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International Law, Cultural Diversity, and Democratic Rule: Beyond the Divide Between Universalism and Relativism

  • Niels PETERSEN (a1)

Abstract

The conflict between ethical universalism and cultural diversity remains a pre-eminent problem of the present international legal system. International law is in a dilemma. It cannot abstain from adopting some material values as the international community cannot be indifferent to the suppressions of citizens or certain minorities by totalitarian regimes. Yet the international legal system must not become an instrument of Western cultural imperialism by negating any cultural differences. This contribution argues that international law is a framework concept prescribing certain basic values. However, these values are not absolute and must be balanced against competing interests. In this balancing process, states have considerable political discretion. This concept will be exemplified by an analysis of the debate on the existence of a right to democratic governance in international law. It will be shown that even though international law does not require states to be democratic, it nevertheless imposes certain standards of legitimacy.

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Senior Research Fellow, Max Planck Institute for Research on Collective Goods, Bonn, Germany. This contribution is based on a presentation given by the author at the Second Biennial General Conference of the Asian Society of International Law, Tokyo, Japan, 1–2 August 2009. I am very grateful to Christoph Engel, Stefan Kadelbach, and Monia Manaa, as well as to two anonymous reviewers, for comments and critiques, and to Brian Cooper for his excellent linguistic revision of the text.

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References

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1. Seminally, see FRIEDMANN, Wolfgang Gaston, The Changing Structure of International Law (New York: Columbia University Press, 1964).

2. KADELBACH, Stefan, “Ethik des Völkerrechts unter Bedingungen der Globalisierung” (2004) 64 Heidelberg Journal of International Law 1.

3. Notably, some strands of the constitutionalist school try to conceptualize international law from a universal ethical foundation. See GOWLLAND-DEBBAS, Vera, “Judicial Insights into Fundamental Values and Interests of the International Community” in A. Sam MULLER, David RAIČ, and J.M. THURÁNSZKY, eds., The International Court of Justice: Its Future Role After Fifty Years (The Hague; Boston: Martinus Nijhoff Publishers, 1997), 327; TOMUSCHAT, Christian, “International Law: Ensuring the Survival of Mankind on the Eve of a New Century” (1999) 281 Recueil des Cours 10 at 13; PETERS, Anne, “Compensatory Constitutionalism: The Function and Potential of Fundamental International Norms and Structures” (2006) 19 Leiden Journal of International Law 579; DE WET, Erika, “The International Constitutional Order” (2006) 55 International and Comparative Law Quarterly 51. The school of liberal legal thinking and the New Haven school also build their conceptions of international law on a universal understanding of certain values. For the former, see SLAUGHTER, Anne-Marie, “International Law and International Relations Theory: A Dual Agenda” (1993) 87 American Journal of International Law 205. For the latter, see McDOUGAL, Myres S. and LASSWELL, Harold D., “The Identification and Appraisal of Diverse Systems of Public Order” (1959) 53 American Journal of International Law 1.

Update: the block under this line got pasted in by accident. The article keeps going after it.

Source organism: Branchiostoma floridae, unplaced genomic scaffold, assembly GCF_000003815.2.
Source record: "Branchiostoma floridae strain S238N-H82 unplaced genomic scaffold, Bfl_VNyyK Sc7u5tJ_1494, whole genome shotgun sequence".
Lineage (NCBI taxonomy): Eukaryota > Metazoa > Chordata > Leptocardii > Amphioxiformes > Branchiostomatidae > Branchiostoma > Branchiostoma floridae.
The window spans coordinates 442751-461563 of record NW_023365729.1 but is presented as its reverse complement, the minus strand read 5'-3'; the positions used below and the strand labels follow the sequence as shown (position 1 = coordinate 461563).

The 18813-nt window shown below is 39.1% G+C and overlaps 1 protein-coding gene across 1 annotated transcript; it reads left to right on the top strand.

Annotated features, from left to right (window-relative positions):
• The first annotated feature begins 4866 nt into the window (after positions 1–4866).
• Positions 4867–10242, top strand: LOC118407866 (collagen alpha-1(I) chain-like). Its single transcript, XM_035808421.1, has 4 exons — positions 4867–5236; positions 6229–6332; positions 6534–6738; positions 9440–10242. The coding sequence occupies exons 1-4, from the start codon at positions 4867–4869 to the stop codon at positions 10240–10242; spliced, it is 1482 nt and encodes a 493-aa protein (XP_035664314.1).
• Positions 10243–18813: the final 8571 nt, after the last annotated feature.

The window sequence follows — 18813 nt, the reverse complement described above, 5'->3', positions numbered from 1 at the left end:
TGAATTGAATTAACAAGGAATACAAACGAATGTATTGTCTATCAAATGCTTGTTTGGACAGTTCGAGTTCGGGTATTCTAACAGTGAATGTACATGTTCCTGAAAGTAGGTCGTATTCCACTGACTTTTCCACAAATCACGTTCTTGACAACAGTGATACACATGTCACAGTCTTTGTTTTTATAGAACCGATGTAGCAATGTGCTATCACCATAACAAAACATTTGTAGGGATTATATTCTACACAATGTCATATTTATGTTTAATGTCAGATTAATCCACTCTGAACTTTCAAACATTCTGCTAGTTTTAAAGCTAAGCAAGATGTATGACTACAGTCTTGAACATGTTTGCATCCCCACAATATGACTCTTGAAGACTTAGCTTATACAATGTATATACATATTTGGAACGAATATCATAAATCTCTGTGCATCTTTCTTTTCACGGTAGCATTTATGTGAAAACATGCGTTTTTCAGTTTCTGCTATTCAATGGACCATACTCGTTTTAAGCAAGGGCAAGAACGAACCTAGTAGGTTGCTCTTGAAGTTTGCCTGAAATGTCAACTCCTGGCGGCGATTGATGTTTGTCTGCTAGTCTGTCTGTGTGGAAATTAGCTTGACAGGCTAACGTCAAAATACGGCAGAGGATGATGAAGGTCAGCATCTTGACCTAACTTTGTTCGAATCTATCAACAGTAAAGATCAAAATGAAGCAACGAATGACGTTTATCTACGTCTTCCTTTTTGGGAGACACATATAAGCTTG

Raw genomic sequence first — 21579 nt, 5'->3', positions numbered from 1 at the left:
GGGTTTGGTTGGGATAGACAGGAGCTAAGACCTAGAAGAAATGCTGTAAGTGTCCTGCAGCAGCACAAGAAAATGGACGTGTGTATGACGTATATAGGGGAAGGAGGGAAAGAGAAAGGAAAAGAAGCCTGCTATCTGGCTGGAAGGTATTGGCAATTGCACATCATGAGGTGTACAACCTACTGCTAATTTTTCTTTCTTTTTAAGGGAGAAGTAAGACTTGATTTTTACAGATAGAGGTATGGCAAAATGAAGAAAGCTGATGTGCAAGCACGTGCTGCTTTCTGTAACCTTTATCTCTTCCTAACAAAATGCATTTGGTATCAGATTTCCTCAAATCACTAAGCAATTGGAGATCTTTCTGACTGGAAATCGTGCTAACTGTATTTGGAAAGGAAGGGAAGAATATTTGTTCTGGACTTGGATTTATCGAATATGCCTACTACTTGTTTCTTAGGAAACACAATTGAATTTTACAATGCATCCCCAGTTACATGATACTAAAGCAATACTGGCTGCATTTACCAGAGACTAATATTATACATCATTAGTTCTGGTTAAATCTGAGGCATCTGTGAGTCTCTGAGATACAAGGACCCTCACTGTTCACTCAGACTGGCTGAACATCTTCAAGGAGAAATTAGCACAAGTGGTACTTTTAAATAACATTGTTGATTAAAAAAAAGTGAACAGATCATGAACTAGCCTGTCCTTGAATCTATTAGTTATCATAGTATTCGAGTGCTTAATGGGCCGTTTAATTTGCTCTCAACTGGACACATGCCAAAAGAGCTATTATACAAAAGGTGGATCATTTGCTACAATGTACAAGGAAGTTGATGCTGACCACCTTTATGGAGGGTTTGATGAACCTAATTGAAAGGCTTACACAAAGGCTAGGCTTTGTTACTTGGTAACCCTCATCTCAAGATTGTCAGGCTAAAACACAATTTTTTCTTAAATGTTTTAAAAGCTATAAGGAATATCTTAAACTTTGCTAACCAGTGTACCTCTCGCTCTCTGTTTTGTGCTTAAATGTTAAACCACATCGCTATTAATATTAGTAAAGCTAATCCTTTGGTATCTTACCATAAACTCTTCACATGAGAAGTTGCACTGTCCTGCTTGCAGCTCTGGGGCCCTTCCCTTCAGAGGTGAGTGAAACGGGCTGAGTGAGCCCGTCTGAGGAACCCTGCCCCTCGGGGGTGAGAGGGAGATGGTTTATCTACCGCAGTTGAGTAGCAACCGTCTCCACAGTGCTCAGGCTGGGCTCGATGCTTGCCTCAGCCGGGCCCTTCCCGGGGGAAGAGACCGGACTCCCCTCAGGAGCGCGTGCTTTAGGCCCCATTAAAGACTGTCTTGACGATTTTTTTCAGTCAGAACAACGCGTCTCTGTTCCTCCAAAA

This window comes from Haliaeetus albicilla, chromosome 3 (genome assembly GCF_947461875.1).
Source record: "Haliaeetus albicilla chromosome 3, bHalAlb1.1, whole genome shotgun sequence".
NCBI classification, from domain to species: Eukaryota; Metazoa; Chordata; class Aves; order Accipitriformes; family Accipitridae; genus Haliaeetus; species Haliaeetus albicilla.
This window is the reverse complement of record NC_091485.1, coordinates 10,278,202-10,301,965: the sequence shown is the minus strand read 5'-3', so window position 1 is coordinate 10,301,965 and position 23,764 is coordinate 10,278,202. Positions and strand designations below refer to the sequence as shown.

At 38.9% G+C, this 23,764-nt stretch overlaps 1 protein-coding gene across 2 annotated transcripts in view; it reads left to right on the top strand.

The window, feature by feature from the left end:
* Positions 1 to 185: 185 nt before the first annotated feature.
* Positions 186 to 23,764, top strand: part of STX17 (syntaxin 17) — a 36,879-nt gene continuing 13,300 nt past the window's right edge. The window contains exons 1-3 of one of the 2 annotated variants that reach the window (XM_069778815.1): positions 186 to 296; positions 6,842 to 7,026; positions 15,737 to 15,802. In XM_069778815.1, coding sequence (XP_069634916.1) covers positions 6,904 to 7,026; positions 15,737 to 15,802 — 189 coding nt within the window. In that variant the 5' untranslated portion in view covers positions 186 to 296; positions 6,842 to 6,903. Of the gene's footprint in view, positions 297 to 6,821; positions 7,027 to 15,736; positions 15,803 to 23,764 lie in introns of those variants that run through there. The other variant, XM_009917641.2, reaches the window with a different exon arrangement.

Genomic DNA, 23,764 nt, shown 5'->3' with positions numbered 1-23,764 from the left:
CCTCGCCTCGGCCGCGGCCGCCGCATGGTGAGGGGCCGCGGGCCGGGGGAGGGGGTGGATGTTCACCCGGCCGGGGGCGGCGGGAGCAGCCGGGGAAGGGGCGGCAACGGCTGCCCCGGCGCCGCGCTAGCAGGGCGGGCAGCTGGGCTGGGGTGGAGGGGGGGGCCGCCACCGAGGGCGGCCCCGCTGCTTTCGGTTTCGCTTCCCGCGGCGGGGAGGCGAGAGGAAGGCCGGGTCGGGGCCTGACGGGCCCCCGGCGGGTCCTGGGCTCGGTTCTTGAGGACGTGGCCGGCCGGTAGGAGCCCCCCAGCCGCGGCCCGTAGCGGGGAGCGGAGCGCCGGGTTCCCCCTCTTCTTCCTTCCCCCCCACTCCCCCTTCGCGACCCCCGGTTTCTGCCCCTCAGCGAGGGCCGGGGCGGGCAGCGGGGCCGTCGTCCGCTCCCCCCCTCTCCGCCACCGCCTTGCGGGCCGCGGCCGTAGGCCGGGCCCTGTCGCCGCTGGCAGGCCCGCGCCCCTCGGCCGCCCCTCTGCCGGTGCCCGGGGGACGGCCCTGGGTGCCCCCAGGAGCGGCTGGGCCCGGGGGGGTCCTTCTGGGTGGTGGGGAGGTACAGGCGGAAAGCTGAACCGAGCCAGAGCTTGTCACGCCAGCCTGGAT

4. See SEN, Amartya, The Idea of Justice (London; New York: Allen Lane, 2009), who stresses the impossibility of identifying one global just institutional order. See also D’ASPREMONT, Jean, “The Foundations of the International Legal Order” (2007) 18 Finnish Yearbook of International Law 219, who emphasizes the contingency of ethical values and thus proposes focusing on common interests instead.

5. POLLIS, Adamantia and SCHWAB, Peter, “Human Rights: A Western Construct with Limited Applicability” in Adamantia POLLIS and Peter SCHWAB, eds., Human Rights: Cultural and Ideological Perspectives (New York: Praeger Publishers, 1979), 1 at 24.

6. See the Executive Board of the American Anthropological Association, “Statement on Human Rights” (1947) 49 American Anthropologist 539.

7. See SORNARAJAH, M., “The Asian Perspective to International Law in the Age of Globalization” (2001) 5 Singapore Journal of International and Comparative Law 284.

8. OPPENHEIM, Lassa Francis Lawrence, edited by Hersch LAUTERPACHT, International Law: A Treatise, 8th ed. (London; New York: Longmans, Green & Co., 1955) at 737.

9. Some scholars argue that the mere fact that rights are created for the individual already establishes the need for a universal conception of human rights. See e.g., TESÓN, Fernando R., “International Human Rights and Cultural Relativism” (1985) 25 Virginia Journal of International Law 869.

10. KOSKENNIEMI, Martti, “The Pull of the Mainstream” (1990) 88 Michigan Law Review 1946 at 19491950.

11. See ONUMA, Yasuaki, “Towards an Intercivilizational Approach to Human Rights” (1997) 7 Asian Yearbook of International Law 21 at 25 (noting that authoritarian governments may possess a certain legitimacy despite not fully complying with Western human rights concepts).

12. RAWLS, John, “The Idea of an Overlapping Consensus” (1987) 7 Oxford Journal of Legal Studies 1.